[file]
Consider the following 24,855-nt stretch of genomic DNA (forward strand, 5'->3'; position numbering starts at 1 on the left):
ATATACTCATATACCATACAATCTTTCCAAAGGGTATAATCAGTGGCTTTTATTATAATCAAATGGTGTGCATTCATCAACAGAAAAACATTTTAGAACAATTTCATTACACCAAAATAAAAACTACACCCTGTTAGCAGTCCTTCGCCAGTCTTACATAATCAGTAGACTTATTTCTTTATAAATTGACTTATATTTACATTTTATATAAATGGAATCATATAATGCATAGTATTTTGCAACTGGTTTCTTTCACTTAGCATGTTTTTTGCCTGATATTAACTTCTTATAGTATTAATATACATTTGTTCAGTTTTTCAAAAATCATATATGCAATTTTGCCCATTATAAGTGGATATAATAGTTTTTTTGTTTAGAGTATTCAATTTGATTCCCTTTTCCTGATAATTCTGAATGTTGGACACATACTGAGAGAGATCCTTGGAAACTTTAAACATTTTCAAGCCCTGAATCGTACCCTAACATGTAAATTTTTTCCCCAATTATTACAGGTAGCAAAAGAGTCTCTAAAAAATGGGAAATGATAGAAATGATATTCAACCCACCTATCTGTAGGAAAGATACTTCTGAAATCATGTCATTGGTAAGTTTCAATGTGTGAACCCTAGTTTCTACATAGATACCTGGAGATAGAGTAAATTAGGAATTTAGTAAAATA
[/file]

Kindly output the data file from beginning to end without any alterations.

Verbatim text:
Consider the following 24,855-nt stretch of genomic DNA (forward strand, 5'->3'; position numbering starts at 1 on the left):
ATATACTCATATACCATACAATCTTTCCAAAGGGTATAATCAGTGGCTTTTATTATAATCAAATGGTGTGCATTCATCAACAGAAAAACATTTTAGAACAATTTCATTACACCAAAATAAAAACTACACCCTGTTAGCAGTCCTTCGCCAGTCTTACATAATCAGTAGACTTATTTCTTTATAAATTGACTTATATTTACATTTTATATAAATGGAATCATATAATGCATAGTATTTTGCAACTGGTTTCTTTCACTTAGCATGTTTTTTGCCTGATATTAACTTCTTATAGTATTAATATACATTTGTTCAGTTTTTCAAAAATCATATATGCAATTTTGCCCATTATAAGTGGATATAATAGTTTTTTTGTTTAGAGTATTCAATTTGATTCCCTTTTCCTGATAATTCTGAATGTTGGACACATACTGAGAGAGATCCTTGGAAACTTTAAACATTTTCAAGCCCTGAATCGTACCCTAACATGTAAATTTTTTCCCCAATTATTACAGGTAGCAAAAGAGTCTCTAAAAAATGGGAAATGATAGAAATGATATTCAACCCACCTATCTGTAGGAAAGATACTTCTGAAATCATGTCATTGGTAAGTTTCAATGTGTGAACCCTAGTTTCTACATAGATACCTGGAGATAGAGTAAATTAGGAATTTAGTAAAATA